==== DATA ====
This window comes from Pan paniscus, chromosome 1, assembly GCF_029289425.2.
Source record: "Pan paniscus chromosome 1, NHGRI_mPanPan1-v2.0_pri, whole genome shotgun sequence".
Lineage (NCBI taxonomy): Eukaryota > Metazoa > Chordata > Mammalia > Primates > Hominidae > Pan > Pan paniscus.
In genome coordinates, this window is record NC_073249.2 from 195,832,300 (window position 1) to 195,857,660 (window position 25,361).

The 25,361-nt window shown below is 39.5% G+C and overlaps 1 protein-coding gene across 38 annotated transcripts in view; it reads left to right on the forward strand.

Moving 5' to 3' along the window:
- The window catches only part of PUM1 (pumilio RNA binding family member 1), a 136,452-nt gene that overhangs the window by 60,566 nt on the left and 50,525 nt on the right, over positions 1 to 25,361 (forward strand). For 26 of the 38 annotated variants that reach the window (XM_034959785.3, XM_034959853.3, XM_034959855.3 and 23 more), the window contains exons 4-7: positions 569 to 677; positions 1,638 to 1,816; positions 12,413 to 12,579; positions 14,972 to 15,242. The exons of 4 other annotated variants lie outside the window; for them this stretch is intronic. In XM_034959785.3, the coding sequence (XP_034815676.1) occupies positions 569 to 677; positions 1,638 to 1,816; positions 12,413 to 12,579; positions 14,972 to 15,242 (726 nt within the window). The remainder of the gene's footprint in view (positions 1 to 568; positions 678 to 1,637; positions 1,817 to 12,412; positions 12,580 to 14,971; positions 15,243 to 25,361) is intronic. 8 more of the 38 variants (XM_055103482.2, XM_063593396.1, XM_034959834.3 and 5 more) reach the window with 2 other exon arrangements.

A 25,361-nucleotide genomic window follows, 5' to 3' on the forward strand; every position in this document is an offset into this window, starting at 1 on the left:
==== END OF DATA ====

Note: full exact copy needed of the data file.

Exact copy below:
This window comes from Pan paniscus, chromosome 1, assembly GCF_029289425.2.
Source record: "Pan paniscus chromosome 1, NHGRI_mPanPan1-v2.0_pri, whole genome shotgun sequence".
Lineage (NCBI taxonomy): Eukaryota > Metazoa > Chordata > Mammalia > Primates > Hominidae > Pan > Pan paniscus.
In genome coordinates, this window is record NC_073249.2 from 195,832,300 (window position 1) to 195,857,660 (window position 25,361).

The 25,361-nt window shown below is 39.5% G+C and overlaps 1 protein-coding gene across 38 annotated transcripts in view; it reads left to right on the forward strand.

Moving 5' to 3' along the window:
- The window catches only part of PUM1 (pumilio RNA binding family member 1), a 136,452-nt gene that overhangs the window by 60,566 nt on the left and 50,525 nt on the right, over positions 1 to 25,361 (forward strand). For 26 of the 38 annotated variants that reach the window (XM_034959785.3, XM_034959853.3, XM_034959855.3 and 23 more), the window contains exons 4-7: positions 569 to 677; positions 1,638 to 1,816; positions 12,413 to 12,579; positions 14,972 to 15,242. The exons of 4 other annotated variants lie outside the window; for them this stretch is intronic. In XM_034959785.3, the coding sequence (XP_034815676.1) occupies positions 569 to 677; positions 1,638 to 1,816; positions 12,413 to 12,579; positions 14,972 to 15,242 (726 nt within the window). The remainder of the gene's footprint in view (positions 1 to 568; positions 678 to 1,637; positions 1,817 to 12,412; positions 12,580 to 14,971; positions 15,243 to 25,361) is intronic. 8 more of the 38 variants (XM_055103482.2, XM_063593396.1, XM_034959834.3 and 5 more) reach the window with 2 other exon arrangements.

A 25,361-nucleotide genomic window follows, 5' to 3' on the forward strand; every position in this document is an offset into this window, starting at 1 on the left: